However, a discretionary macro investor could counter that scale isn’t the most critical advantage, since only a few factors drive macro markets at any given time, and these are constantly changing. For example, U.S. inflation releases arguably mattered much more in 2021-2022 than they did in the several years preceding, as inflation reached multi-decade highs. Discretionary traders are often experienced observers of day-to-day market movements, giving them a better sense of prevailing market narratives than systematic researchers have, and potentially allowing them to be more nimble in deciding what matters most at any given point in time. Greater implementation flexibility may also permit a discretionary trader to express these views in more tailored ways—e.g., via less liquid instruments, or trades with multiple legs—whereas systematic managers tend to forecast in a standardized, instrument-by-instrument manner.

Of course, systematic processes can also prioritize different variables through time, using conditioners, time-varying model risk allocations, and other more advanced techniques. However, ultimately a human needs to program these features (and everything else) into systematic models. Market experience may build a kind of judgment that’s useful for ideating and refining this logic—and lived market experience is not scalable.

Differences in inputs

As noted above, systematic strategies are likely to consider many more inputs—but they’re also likely to consider different inputs. Some of these are infeasible for humans to manually analyze—e.g., social media posts or credit card data. Others could be incorporated in a discretionary process, but may only be sporadically useful – for example, timely and detailed geolocation or mobility data when assessing pandemic-related lockdowns. Discretionary firms, especially small or medium-sized ones, likely have smaller data budgets than comparably-sized systematic firms do, and therefore could be hesitant to acquire specialized datasets for one-off analysis. Moreover, even those which do may be behind systematic peers in cleaning, parsing, and analyzing it.

Meanwhile, discretionary investors likely have a leg up in incorporating non-quantifiable inputs. For example, geopolitical tensions between the United States and China may be hard to fully capture or quantify systematically, yet are consistently relevant to most macro strategies.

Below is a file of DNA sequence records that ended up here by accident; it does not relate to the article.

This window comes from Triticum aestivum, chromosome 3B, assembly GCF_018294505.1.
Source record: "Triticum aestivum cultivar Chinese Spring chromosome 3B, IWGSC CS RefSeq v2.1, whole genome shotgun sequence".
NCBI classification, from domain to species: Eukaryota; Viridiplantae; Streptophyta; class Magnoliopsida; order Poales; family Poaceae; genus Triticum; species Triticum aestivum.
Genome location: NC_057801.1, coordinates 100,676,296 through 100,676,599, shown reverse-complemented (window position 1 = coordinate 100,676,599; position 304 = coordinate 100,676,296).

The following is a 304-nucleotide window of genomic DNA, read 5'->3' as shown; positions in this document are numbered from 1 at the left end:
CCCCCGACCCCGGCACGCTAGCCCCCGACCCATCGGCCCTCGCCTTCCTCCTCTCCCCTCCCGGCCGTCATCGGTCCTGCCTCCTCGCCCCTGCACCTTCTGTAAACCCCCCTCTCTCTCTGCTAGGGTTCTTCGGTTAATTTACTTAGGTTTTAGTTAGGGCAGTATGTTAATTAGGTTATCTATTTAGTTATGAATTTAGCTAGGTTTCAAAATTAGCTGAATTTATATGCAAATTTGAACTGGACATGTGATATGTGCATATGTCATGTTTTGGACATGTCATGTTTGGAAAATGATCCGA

Analyzing persistent relationships vs. infrequent events

Systematic macro research is both empowered and limited by data availability. Where data exists, a systematic process is well equipped to extract insights in an empirically robust and objective manner, while carefully mitigating overfit (a risk present in both systematic and discretionary investment processes). These relationships may be technical or fundamental, short horizon or long horizon—but first and foremost, they must be testable.

Meanwhile, discretionary investors are more likely to form investment views based on infrequent events or structural breaks for which little or no analyzable data exists. For example, in Q2 2023, a known tail risk for all investors was the possibility that the U.S. Congress would fail to raise the debt ceiling, potentially resulting in missed U.S. government payments and/or a downgrade of the U.S.’s credit rating. While both systematic and discretionary managers needed to think through the risk management implications of a U.S. default, from an alpha generation perspective the two approaches were in different boats. Systematic models could hope to profit by capturing patterns which repeat around a wide variety of market events, but they are unlikely to invest based on debt ceiling negotiations specifically (these have too little analyzable data). However, a discretionary investor would be more likely to incorporate debt ceiling-specific news in alpha generation—taking views based on the progress of negotiations or market pricing of the implied probability of default.


Information drives alpha—so investors should consider adding strategies which capitalize on different inputs and methods of analysis. Systematic and discretionary macro are independently viable because they capture fundamentally different relationships. Their advantages are structural and therefore durable—no matter what technological disruptions lie ahead, it is likely that both systematic and discretionary macro strategies will coexist over the long term

At the same time, like most forms of investing, global macro is vastly complex and increasingly competitive. Successful allocators won’t want to compete with one hand tied behind their backs—they’ll ultimately need to leverage the advantages and insights of both approaches to outperform. To do otherwise would be to leave information, and therefore alpha, on the table.